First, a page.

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Are You Miss Reading Your Dog?

Our dogs have ways of communicating with us, but are often misunderstood. Dogs communicate in a whole host of ways, both with other dogs and humans. Their vocalizations and visual signals (body and facial movements) serve the same purpose and carry the same meanings whether they face an encounter with their best dog buddy, a new canine acquaintance, an unfamiliar person, or just an ordinary day with their owner. Whilst Juliane Kaminski and Sarah Marshall-Pescini's book, The Social Dog: Behavior and Cognition, and Anne Gallagher and Gabriella Tami’s research on ‘Description of the behavior of domestic dog (Canis familiaris) by experienced and inexperienced people’ in 2009 show that many of us can instinctively identify the emotions behind a particular bark or posture, there are a few dog signaling myths that mean the message doesn’t always get across – and, sometimes, it’s important that it does.

So which canine body language myths do we frequently fall foul of?

Dog Myth #1: Wagging Tails Mean Happy Dogs

A dog with a wildly wagging tail must be happy and joyful, right? Wrong. In fact, it’s probably one of the most dangerous myths we let ourselves and our children believe.

Canine ‘calming signalling’ experts such as Turid Rugaas have identified several situations in which dogs use their tails as a warning signal, or as a way to communicate to us that something alarms them, and it is one of the many methods they employ in an attempt to calm alarming situations.

In her book, On Talking Terms With Dogs: Calming Signals, Rugaas explains that when seen in combination with crawling, creeping, or urinating, a quickly wagging tail is likely an indication that a dog is fearful; similarly, Sarah Kalnajs’ collected footage in ‘The Language of Dogs’ clearly documents that dogs who are experiencing negative emotions frequently wag their tails.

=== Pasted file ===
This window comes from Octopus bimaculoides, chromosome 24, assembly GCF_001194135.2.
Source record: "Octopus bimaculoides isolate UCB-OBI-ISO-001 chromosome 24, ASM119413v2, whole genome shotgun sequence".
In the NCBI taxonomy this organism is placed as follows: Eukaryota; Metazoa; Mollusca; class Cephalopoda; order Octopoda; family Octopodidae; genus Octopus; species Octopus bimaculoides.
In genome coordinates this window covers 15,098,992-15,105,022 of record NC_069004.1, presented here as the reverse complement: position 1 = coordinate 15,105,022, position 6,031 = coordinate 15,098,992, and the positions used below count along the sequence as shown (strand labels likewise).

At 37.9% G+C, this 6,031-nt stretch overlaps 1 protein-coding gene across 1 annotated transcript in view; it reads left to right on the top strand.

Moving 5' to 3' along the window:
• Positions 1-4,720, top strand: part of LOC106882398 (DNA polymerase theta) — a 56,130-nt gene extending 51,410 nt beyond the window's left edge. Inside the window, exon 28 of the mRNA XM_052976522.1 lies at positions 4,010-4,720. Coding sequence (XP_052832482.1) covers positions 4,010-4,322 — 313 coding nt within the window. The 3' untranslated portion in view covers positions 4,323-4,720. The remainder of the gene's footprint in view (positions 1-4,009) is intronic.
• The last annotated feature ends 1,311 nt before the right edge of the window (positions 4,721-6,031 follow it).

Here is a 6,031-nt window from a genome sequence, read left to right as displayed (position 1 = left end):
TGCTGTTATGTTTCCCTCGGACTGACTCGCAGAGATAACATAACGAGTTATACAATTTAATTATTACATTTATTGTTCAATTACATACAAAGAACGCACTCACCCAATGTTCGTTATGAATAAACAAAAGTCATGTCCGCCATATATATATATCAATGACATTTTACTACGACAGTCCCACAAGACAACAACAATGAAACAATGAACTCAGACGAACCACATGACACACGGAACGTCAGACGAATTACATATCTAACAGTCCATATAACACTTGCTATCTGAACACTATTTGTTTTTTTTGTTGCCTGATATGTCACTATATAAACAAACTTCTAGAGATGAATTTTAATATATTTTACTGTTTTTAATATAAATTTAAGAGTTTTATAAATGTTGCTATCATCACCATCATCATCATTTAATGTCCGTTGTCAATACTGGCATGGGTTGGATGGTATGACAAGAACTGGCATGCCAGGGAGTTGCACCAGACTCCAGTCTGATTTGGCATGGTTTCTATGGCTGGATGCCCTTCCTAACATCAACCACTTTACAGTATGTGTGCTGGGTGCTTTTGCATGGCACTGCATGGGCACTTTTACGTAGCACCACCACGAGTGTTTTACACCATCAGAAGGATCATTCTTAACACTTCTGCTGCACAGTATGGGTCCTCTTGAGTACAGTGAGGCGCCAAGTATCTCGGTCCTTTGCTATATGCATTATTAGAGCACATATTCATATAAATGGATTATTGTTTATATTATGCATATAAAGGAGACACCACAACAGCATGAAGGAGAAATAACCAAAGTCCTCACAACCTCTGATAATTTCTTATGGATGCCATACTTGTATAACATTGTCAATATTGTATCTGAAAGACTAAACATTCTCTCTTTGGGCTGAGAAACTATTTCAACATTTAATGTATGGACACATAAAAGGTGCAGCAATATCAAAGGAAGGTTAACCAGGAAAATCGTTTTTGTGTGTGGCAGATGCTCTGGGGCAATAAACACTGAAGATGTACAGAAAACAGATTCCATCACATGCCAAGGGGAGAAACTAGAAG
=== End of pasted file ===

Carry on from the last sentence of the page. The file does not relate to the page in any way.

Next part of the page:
Of course, it is far more common to see a tail wag that is borne of pure happiness, but it’s important to know that this isn’t always the case, and the tail viewed in isolation doesn’t tell us much about the way a dog is feeling at all. While sometimes tricky to read, the bottom line is to never assume that a wagging tail means a dog is friendly and ready to play.

Dog Myth #2 : Growling Dogs Are Angry

Dogs frequently use growling in play.

We humans are quick to assume that a growling dog means harm to us or our own canine companion. Sometimes we’re right, but few realize that dogs use growling as effectively in play as it is in the context of food guarding or trepidation.

The work of Tamas Farago in ‘The bone is mine: affective and referential aspects of dog growling’ confirms that dogs are naturally able to switch between and recognize these contextual growls.

In fact, dogs maintain such control over their auditory signalling that they are even able to skew another’s perception of their bodily size by altering the composition of a growl, yet these subtleties are inevitably lost on their human family members.

To be continued...

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